Wireless Technology

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Wireless Technology

The ability to connect to the Internet or another computer without attaching an Ethernet cord or telephone wire to one's computer. It was invented in 1994 and became popular in the 2000s. Wireless technology has facilitated mobility in both study and many occupations. Many wireless devices use technology certified as Wi-Fi, a brand name. See also: Work from home.
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One of the biggest challenges in laying out a wireless LAN lies in designing the layout of the access points and ensuring that adequate coverage is provided throughout the service area.
For one, global protocols for wireless data transfer don't exist right now.
With these launches, nearly 90 percent of the state's population is covered by the Verizon Wireless BroadbandAccess(sm) network.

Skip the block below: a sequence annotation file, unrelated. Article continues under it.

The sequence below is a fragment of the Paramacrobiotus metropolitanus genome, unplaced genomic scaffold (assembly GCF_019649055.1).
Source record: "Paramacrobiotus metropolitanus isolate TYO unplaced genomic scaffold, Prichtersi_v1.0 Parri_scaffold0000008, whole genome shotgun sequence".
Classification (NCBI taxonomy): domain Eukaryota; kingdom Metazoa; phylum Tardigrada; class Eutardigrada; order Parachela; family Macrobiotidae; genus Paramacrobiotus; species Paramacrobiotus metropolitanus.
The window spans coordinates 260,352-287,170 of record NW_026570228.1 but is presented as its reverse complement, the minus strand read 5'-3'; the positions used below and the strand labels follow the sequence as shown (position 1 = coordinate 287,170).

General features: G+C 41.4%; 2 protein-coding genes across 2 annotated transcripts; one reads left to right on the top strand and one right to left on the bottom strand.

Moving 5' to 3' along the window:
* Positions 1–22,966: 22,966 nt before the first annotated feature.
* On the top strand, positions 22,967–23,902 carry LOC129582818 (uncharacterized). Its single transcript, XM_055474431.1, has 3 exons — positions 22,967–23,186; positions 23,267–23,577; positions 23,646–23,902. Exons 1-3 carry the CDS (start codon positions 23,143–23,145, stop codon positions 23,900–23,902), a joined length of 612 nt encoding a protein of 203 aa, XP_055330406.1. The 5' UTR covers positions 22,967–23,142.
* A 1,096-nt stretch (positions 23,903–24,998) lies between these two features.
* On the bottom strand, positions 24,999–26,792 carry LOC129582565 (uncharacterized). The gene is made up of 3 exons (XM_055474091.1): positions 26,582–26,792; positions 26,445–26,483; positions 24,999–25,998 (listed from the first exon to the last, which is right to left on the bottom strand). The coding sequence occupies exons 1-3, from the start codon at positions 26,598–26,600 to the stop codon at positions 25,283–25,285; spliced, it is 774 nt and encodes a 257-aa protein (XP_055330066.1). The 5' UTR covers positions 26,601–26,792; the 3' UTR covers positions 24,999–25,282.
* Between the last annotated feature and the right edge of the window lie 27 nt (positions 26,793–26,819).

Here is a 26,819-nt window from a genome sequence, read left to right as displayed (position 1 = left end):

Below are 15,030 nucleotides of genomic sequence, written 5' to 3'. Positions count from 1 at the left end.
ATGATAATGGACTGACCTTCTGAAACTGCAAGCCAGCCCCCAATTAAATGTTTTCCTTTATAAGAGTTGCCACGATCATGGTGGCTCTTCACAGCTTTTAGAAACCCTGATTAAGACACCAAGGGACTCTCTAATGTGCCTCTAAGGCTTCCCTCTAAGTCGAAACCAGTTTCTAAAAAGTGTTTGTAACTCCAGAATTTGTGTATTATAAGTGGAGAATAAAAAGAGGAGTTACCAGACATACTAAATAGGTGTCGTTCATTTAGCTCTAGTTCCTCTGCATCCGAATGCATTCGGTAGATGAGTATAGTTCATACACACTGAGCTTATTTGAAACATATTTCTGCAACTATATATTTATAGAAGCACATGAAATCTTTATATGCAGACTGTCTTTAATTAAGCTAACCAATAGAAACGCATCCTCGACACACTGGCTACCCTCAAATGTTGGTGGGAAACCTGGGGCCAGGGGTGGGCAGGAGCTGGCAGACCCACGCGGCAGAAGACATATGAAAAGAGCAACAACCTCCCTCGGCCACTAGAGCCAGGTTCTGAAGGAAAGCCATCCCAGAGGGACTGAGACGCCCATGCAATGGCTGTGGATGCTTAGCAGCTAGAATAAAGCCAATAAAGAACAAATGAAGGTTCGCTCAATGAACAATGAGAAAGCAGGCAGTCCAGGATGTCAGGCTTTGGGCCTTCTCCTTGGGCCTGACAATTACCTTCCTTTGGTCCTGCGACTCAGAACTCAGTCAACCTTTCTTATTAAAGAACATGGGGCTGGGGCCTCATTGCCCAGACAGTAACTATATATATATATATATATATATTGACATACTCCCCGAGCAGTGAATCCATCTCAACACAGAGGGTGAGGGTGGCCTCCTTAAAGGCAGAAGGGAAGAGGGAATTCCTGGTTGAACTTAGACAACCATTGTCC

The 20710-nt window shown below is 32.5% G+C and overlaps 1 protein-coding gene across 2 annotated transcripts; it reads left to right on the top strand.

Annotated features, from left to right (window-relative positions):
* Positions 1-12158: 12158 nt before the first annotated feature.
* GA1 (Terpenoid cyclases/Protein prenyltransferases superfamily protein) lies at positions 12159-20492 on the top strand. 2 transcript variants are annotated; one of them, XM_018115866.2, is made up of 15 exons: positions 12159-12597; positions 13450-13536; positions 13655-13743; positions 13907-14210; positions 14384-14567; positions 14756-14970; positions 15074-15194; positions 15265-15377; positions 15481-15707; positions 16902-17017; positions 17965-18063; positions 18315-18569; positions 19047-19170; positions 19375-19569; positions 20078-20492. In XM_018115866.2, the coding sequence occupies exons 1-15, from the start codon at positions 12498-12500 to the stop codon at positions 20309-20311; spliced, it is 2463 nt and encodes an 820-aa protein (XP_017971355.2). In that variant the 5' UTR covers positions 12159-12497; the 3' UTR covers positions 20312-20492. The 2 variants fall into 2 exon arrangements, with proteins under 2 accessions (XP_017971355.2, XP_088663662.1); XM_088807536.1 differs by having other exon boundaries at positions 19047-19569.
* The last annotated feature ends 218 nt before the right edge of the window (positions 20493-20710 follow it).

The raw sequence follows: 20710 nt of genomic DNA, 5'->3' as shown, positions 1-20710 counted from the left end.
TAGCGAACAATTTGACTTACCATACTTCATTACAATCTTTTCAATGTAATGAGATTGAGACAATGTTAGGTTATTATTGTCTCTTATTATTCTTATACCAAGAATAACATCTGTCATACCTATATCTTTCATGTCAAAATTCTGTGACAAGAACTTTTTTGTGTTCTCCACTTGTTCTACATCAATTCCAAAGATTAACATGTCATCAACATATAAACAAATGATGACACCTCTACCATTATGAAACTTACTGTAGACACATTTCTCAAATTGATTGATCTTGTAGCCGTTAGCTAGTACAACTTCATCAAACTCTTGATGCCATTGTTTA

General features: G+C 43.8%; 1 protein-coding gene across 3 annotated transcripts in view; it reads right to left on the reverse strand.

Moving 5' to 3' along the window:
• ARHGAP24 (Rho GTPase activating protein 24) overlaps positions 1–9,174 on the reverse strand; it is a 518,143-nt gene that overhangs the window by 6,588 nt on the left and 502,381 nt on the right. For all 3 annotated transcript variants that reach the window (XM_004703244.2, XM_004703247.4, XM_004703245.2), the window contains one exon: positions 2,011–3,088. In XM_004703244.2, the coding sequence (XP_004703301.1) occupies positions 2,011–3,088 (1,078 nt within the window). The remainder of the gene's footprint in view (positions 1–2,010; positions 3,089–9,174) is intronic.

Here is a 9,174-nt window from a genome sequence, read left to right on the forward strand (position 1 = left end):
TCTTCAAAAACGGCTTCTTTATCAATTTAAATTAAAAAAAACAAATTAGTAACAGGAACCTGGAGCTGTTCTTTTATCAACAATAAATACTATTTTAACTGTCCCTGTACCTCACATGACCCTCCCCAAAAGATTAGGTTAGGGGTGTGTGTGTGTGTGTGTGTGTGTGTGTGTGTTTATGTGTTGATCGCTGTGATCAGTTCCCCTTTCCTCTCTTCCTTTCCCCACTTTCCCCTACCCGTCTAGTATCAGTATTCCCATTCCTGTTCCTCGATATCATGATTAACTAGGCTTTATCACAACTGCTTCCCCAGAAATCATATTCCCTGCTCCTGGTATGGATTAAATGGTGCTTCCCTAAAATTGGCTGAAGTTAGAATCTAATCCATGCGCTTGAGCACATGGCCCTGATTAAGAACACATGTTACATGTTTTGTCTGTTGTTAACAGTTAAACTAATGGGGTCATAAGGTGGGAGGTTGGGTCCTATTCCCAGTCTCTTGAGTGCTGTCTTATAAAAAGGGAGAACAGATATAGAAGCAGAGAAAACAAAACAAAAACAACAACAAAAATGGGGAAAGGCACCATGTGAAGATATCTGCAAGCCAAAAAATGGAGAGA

Large sports stadiums are built with heavy construction materials that can impede the flow of radio frequency (RF) signals, significantly degrading the wireless voice and data services that originate from outside or inside the facility.
Competitive factors in wireless telecommunications services industry relate to national and multi-national positioning.
Cisco and Intel engaged Forrester Research, an independent technology and market research company, to conduct research to gauge industry sentiment about enterprise wireless deployments.
Verizon Wireless' wireless broadband -- or EV-DO (evolution-data optimized) -- network is now available to more than 150 million people coast to coast.
ERF Wireless is currently comprised of four divisions: Enterprise Network Services, Wireless Bundled Services, Wireless Messaging Services and Network Operations.